Microfinance operations in Kerala come to a stop; revive demonetisation memories
The recent devastation in Kerala has posed a new challenge to the microfinance sector, particularly the niche institutions that are concentrated in select geographies.
The recent devastation in Kerala has posed a new challenge to the microfinance sector, particularly the niche institutions that are concentrated in select geographies. Natural calamities in southern states like severe floods in Tamil Nadu in 2015 and now in Kerala have dealt a body blow to the sector which was hit the hardest during demonetisation.
“As the devastating flood has affected our micro banking customers in Kerala, ESAF Small Finance Bank has halted its micro loan collections in Kerala till August 31,” one of the most prominent micro-lender in Kerala has told its customers.
“The microfinance sector in Kerala has been affected due to large-scale destruction, loss of lives and livelihood. Using their grass roots network, MFIs operating in the state, including us, are providing immediate relief measures. While our presence there is limited, operations at all our branches have come to a halt as those can’t be reached,” Chandra Shekhar Ghosh, managing director and chief executive officer of Bandhan Bank told DNA Money.
Microfinance Institutions Network (MFIN), the apex body of the sector, however, is hopeful of early recovery in the operations of MFIs active in the state.
“We expect the situation for our clients to come back to normal in the next seven to eight weeks’ time. Condition in 4-5 districts is now normal. Like the way the sector came back strongly post the devastating flood in Tamil Nadu, we expected similar quick recovery in Kerala as well,” Udaya Kumar, president of MFIN, told DNA Money.
“The important thing to do now for us is to support the customers to help come out of the situation. While there wouldn’t any intention to default, we need to give customers time (to repay loans),” Kumar, who is also the MD and CEO of newly listed CreditAccess Grameen, said.
The impact of the flood brings back memories of demonetisation when in the aftermath of the massive economy-wide exercise to replace close to 85% of the currency in circulation local politicians promised loan waivers in states like Maharashtra, UP, MP and Kerala that resulted significant drop in recoveries for microfinance institutions operating in these states.
Such black swan events exposes MFIs to risks of customers’ defaults.
“Demonetisation has illustrated that even well run MFIs can lose 5% to 10% of AUMs (Assets Under Management) in crisis,” says brokerage house Emkay, while commenting on the initial public offering of CreditAccess Grameen, which got a miserable listing last week.
With regional players ESAF and Madura MF strong in the state, large MFIs would be spared of any major impact due to their negligible presence there.
Bharat Financial Inclusion has just 4% of its outstandings from Kerala out of its total books as on March end with 70 branches in the state against 178 in Karnataka.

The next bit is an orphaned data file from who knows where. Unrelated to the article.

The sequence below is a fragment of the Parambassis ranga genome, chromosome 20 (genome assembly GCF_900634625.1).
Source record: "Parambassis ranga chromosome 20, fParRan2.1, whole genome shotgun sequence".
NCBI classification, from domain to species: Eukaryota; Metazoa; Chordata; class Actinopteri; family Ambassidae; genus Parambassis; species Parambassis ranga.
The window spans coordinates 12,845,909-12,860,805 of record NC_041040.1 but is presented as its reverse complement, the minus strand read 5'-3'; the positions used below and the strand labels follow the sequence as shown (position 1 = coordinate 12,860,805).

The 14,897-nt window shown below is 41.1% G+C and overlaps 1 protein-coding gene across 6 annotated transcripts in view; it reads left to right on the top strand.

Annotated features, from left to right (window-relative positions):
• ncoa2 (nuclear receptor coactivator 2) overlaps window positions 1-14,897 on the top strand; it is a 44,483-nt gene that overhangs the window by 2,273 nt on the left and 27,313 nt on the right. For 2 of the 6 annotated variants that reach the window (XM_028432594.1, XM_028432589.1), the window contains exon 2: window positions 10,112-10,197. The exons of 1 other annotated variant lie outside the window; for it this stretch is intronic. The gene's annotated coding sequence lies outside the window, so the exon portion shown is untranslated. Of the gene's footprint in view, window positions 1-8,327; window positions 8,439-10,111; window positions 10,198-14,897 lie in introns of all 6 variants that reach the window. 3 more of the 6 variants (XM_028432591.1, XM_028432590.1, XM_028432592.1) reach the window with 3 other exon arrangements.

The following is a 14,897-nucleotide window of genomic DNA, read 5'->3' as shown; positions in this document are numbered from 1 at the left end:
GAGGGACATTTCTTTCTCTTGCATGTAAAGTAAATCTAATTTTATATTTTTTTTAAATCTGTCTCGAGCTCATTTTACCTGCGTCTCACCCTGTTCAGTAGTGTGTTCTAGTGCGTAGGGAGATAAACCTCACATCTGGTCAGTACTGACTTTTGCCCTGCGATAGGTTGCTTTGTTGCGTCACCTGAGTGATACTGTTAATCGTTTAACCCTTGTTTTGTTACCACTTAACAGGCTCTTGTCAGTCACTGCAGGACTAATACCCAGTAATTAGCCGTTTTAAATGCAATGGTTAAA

The silver lining is that the MFIs can now actively participate in the restoring the grass roots economy of Kerala. “Once things get settled down, MFIs should help out in lowering the stress by providing moratorium on installment payments and would then need to participate in rebuilding the rural economy,” Ghosh said.
The development comes at a time when MFIs in Kerala was showing exemplary achievements in reaching out to the poor and pulling them out of poverty in a holistic way.
As per the latest Inclusix 2018 report brought out by the agency Crisil, Kerala attained the top spot for the first time.
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“Kerala moved to the top spot with a Crisil Inclusix score of 90.9. This is way ahead of the all-India score of 58.0. Almost all the districts enjoy a ‘high’ score on the index except Malappuram scored above average’ because of moderate level of insurance penetration,” the report said.
Crisil Inclusix weighs three service providers - banks, insurers and microfinance institutions - on four dimensions of branch, credit, deposit and insurance.
Kerala, however, has lesser number of registered MFIs, eight as per data collected till March by Mircometer, the official report of MFIN. In the report, Karnataka had the maximum representation in the top 50 performing districts with 13, followed by Kerala with 12.
Karnataka tops the list of states disbursing microfinance with Rs 7,903 crore in fiscal 2018 while Kerala gave out Rs 2,513 crore. During fiscal 2018, MFIs disbursed 2.68 crore loans worth Rs 59,629 crore, a growth of 49% in loan amount disbursed.
Bharat Financial is the largest in the country with a loan portfolio of Rs 18,472 crore followed by CreditAccess with a portfolio of Rs 5,266 crore, as of March, as per MFIN data.
Unless spread out across the country, those MFIs having a presence in handful of states are exposed to various types of risks.
CreditAccess operates in a limited number of states like Karnataka, Tamil Nadu, Maharashtra, Madhya Pradesh, Chhattisgarh while Bandhan has just eight branches in Kerala against 18 in Tamil Nadu and 22 in Karnataka.
“Demonetisation has illustrated that even well run MFIs can lose 5% to 10% of AUMs (assets under management) in crisis,” said brokerage house Emkay while commenting on the initial public offering of CreditAccess Grameen, which saw a miserable listing last week.
Source: DNA Money
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